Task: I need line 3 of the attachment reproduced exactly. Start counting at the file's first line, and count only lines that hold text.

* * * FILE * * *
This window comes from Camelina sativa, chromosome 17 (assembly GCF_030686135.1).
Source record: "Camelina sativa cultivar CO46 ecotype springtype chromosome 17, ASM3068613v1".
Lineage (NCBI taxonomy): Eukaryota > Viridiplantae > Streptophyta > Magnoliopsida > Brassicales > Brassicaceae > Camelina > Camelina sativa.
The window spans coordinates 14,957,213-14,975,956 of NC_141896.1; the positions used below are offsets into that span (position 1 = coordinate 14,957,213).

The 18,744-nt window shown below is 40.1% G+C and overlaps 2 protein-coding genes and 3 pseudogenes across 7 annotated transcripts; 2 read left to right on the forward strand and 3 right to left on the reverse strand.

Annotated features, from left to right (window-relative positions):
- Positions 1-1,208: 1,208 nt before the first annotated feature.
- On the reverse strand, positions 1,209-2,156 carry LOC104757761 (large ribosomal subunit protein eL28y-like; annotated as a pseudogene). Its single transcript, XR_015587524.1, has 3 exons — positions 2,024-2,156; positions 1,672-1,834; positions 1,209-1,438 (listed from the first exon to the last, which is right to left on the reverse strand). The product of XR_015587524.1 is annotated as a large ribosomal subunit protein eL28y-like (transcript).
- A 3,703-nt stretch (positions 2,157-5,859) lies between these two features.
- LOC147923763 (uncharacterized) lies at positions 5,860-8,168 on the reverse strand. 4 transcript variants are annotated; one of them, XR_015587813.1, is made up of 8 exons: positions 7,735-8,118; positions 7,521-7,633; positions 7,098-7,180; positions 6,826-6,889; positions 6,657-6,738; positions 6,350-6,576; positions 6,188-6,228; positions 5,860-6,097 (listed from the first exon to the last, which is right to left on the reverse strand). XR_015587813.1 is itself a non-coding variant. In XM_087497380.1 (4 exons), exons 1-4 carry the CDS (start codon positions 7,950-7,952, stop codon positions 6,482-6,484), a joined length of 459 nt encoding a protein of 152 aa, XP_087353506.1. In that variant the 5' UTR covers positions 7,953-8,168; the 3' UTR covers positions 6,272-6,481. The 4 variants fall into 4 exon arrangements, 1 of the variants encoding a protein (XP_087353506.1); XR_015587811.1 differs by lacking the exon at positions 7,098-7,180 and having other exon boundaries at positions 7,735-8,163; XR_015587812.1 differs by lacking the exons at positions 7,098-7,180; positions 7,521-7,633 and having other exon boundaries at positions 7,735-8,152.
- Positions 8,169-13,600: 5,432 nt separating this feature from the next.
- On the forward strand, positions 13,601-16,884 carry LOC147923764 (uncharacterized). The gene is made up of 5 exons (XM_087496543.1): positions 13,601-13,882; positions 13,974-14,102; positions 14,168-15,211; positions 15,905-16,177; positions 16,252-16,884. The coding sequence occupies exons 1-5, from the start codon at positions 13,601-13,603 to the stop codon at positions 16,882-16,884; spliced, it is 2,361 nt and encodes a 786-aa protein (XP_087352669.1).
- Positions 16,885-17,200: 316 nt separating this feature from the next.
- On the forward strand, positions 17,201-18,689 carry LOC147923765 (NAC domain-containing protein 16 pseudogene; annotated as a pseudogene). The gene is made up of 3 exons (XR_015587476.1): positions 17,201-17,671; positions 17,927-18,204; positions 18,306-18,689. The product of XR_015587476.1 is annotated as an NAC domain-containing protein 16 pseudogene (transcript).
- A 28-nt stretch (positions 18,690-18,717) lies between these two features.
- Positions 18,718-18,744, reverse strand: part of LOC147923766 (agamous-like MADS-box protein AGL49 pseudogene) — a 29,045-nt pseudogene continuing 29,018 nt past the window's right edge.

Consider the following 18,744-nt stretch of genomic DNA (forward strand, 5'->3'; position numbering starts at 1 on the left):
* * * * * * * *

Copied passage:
Lineage (NCBI taxonomy): Eukaryota > Viridiplantae > Streptophyta > Magnoliopsida > Brassicales > Brassicaceae > Camelina > Camelina sativa.